At the very basic level, everyone can see the thumbs up and down on each video 4,209 thumbs up and 308 thumbs down. I don’t know about you, but as soon as I see that, I would completely ignore the 4000 positive voices and wonder what those 300 people wanted from me. Evan has to deal with this on an everyday basis. He has to read it, process it, perhaps apply some of the ideas, and then bounce back. When in schools do we even come close to this kind of authentic feedback?
Judgement, Decision Making
Along the lines of resilience and emotional intelligence above, Evan has to decide if he’s going to respond to comments, or if he’s going to listen to and apply the feedback he receives. He has to understand the dynamics of YouTube comments, and communicating with people he doesn’t know, from potentially very different backgrounds or with very different motives. He has to make good choices so that he grows his community, rather than alienate people.
Partnerships, Negotiation, Collaboration
Lots of YouTubers, including Evan, partner with other creators or companies. Evan does some work with Nintendo. Evan is 9 and he’s learning how to negotiate with Nintendo – for his own branded product that he releases about his interests into his audience of over 2 million subscribers.
And he’s doing it all through that tiny little camera in your laptop lid….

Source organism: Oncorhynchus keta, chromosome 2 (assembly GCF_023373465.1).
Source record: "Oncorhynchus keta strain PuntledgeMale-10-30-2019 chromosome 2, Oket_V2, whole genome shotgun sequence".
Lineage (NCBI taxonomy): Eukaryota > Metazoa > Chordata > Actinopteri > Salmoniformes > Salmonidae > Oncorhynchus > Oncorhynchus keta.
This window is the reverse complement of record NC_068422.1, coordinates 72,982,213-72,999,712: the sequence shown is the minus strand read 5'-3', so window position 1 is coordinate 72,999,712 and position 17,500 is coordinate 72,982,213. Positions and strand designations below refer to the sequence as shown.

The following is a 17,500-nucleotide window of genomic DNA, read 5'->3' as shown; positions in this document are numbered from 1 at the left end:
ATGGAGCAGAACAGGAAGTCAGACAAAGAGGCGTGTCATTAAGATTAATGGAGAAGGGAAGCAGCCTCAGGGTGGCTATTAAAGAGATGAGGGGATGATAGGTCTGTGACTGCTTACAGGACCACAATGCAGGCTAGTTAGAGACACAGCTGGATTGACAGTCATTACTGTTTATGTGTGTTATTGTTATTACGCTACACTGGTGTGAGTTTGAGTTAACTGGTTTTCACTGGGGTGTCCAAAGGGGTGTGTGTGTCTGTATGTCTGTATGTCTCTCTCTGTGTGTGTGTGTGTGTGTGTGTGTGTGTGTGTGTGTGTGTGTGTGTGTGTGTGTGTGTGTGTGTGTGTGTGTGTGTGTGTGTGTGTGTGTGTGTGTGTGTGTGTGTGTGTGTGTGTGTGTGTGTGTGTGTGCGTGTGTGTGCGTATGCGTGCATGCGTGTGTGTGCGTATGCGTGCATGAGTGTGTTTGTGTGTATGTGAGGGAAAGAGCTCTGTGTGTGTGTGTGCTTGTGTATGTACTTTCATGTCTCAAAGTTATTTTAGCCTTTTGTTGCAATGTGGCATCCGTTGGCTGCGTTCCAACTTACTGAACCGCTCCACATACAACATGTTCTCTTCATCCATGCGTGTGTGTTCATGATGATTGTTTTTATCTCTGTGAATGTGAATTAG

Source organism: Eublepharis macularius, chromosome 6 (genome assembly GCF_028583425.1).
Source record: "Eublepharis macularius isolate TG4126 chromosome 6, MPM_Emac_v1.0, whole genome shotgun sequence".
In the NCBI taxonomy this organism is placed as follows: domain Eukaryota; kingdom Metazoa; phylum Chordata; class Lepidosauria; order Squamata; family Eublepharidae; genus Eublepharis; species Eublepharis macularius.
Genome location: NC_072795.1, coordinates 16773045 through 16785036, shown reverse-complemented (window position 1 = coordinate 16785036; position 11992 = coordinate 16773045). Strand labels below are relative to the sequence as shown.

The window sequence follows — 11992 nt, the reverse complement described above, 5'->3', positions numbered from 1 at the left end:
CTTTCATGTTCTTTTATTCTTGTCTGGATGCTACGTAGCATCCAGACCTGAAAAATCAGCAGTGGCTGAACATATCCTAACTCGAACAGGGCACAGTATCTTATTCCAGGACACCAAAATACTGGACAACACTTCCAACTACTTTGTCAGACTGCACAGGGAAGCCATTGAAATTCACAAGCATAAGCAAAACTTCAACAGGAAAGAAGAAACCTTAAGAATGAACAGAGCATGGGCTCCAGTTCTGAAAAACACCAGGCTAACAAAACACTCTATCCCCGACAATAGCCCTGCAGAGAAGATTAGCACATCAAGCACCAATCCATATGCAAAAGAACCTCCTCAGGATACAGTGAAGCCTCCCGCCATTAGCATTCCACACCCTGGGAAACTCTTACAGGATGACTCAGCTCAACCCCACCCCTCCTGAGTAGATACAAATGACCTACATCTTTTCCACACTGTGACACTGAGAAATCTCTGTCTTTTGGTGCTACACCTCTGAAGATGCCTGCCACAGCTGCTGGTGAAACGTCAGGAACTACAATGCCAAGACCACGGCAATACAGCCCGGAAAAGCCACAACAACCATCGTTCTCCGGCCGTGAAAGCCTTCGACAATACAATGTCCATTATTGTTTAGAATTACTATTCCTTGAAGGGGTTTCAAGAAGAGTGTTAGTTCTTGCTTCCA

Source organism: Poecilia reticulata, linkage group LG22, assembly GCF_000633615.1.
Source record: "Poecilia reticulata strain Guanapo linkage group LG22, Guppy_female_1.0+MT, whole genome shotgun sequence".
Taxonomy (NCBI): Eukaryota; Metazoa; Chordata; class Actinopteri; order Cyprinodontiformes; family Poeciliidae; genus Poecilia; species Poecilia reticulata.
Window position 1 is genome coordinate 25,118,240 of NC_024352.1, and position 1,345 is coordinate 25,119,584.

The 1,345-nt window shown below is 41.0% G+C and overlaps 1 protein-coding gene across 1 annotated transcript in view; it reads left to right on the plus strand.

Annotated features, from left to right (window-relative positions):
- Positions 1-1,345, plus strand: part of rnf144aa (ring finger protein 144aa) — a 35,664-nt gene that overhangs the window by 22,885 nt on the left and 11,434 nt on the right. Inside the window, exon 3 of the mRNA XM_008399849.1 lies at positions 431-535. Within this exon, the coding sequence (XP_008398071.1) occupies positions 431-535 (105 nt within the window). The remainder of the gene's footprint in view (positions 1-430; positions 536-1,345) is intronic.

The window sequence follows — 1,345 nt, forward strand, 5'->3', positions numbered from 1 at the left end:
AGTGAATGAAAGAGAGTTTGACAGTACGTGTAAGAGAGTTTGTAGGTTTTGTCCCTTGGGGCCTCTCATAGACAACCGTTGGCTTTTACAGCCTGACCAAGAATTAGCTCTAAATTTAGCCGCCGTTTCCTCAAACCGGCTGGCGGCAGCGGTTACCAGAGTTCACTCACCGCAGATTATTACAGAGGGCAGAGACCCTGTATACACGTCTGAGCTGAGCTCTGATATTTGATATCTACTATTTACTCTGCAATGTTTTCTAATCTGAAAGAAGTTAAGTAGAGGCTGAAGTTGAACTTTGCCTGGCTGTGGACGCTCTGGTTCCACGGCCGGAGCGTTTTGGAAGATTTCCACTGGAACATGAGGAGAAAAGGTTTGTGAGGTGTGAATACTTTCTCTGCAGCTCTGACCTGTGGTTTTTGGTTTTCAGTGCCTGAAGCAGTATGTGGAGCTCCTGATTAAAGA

Learning Our Critical Skills in Their Social Spaces
In fact, because he (and lots of others) are sharing their passion, with an authentic audience, in a space that is engaging and interesting to them, they’re learning so many critical skills for their future – skills that, for example, the World Economic Forum says are among the top 10 for 2020.
These are exactly the same kinds of skills we want to teach (and parents want their children to learn). Yet, intentionally or unintentionally, we often end up build a walls between their world and ours.
Why are we not empowering students to be prosumers?
In many cases we are worried – worried about their safety in online spaces, about how we can use these tools and still meet learning outcomes, about expectations from parents or admin about how we teach our classes. In others, we may not value those spaces as valid learning opportunities, perhaps because we don’t use them ourselves or our perception of what students are doing is a “waste of time” and that students should put the device down and go outside.